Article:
Geneva’s memory is deep, with roots stretching back to the very beginnings of white settlement in Allen County.

Richard Fuqua (pronounced Funqway) set up shop to trade with the indigenous people of the area before Geneva and its sister city, Neosho Falls, had even come into being, in his cabin on a rocky hill beside a now almost-dry bend in the river.

Fuqua and his family arrived in the deathly frigid winter of 1855, bringing along with them about 60 head of cattle, and he took advantage of a nearby labyrinth of limestone that formed natural “chutes” to drive them to slaughter.

The Geneva Presbyterian Academy aspired to be a great educational center.
Register file photo

Running my hand along the pale stone formations one fall afternoon, I dreamed them there, the cattle pressing roughly through various apertures, calling loudly, perhaps already smelling the blood of others.

And above the din were the Fuquas, driving and prodding, east of the derelict log cabin that had once been their home.

While at the cabin as well, which had already been abandoned by the time early colonists arrived at Geneva, Fuqua and his sons, Leonard and William, acquainted themselves with the Sac and Fox tribe who camped along the river.

In order to gain their favor, Fuqua held sumptuous feasts featuring enormous kettles of stew, and in return, the native people showed their appreciation by performing intricate ritual dances.

Their favorite menu item? Dog.

Despite being friendly with the Sac and Fox people, especially when it came to wheeling and dealing, it seems by contrast Fuqua and his sons had trouble getting along with other whites.

In reference to a land battle, for instance, it’s noted how “Fuqua used his rifle as a club and Mr. Esse’s head still aches when he thinks of the blow he got that day.”

“J.E. Redfield also came in contact with this same gun barrel and for awhile it was thought he had received his death blow.”

An enormous fungus grows near the site of Richard Fuqua’s cabin.
Photo by Trevor Hoag / Iola Register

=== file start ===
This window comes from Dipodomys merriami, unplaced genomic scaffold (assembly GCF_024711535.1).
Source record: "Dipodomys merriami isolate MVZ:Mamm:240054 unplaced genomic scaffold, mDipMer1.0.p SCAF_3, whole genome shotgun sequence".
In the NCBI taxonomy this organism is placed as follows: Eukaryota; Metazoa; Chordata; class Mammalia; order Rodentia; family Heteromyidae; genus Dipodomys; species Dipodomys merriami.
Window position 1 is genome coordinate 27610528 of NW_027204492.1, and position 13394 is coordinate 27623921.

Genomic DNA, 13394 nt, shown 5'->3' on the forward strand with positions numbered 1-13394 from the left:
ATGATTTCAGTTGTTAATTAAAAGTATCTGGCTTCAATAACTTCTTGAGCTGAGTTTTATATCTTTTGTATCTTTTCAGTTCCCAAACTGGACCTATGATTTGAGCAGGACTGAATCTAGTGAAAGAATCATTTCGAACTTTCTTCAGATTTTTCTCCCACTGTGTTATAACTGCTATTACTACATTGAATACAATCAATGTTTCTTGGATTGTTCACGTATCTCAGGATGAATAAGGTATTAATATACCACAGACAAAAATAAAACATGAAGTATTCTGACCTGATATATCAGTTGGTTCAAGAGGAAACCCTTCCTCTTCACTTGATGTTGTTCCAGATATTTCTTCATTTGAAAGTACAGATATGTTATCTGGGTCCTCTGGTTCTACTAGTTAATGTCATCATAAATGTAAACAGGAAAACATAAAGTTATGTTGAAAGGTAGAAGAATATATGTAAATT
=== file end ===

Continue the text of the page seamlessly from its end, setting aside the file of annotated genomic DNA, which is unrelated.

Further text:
Not surprisingly, then, at one of the first court meetings at Cofachique, Allen’s first (proslavery) county seat, several indictments were leveled against the Fuquas, though they somehow managed to escape prosecution.

Leonard Fuqua even went on to become the first sheriff of Woodson County in 1858.

AS FOR Geneva itself, a fellow by name of “Lawyer” Adams recalled visiting the settlement between Martin and Indian Creeks when it was still called Eureka, and hence made a bad pun about how the colonists must have “found it.”

He writes “I found the place and found that the town consisted of a hole in the ground (where they had been digging for water), and the people camped around the creek.”

Adams also mentions people gathering around Fuqua’s abandoned cabin, and a conversation he had with “Mr. Spicer and Dr. Stone” about how the structure was to become a Sunday school.

Thinking Adams was a minister based on his “two-story hat,” they even tried to recruit him, perhaps secretly to talk some sense into the infamous A.C. “Bully” Smith, who lived nearby on Martin Creek.

In contrast to the early abolitionist Genevans, Bully was a proslavery man and had thus been terrorizing the “Yankees” there, who literally happened to be from New York state.

On the southeastern edge of Geneva sits a memorial to resident Hilda Barnett.
Photo by Trevor Hoag / Iola Register

For instance, when he suspected his new neighbor Anderson Wray had filed a spurious claim on his land, he saddled his mule and rode in a huff towards Fort Scott, trying to beat him to the land office.

When Bully found Wray camped along Turkey Creek in Bourbon County, he stormed into his tent and shot him point-blank in the leg with his revolver before anyone could stop him.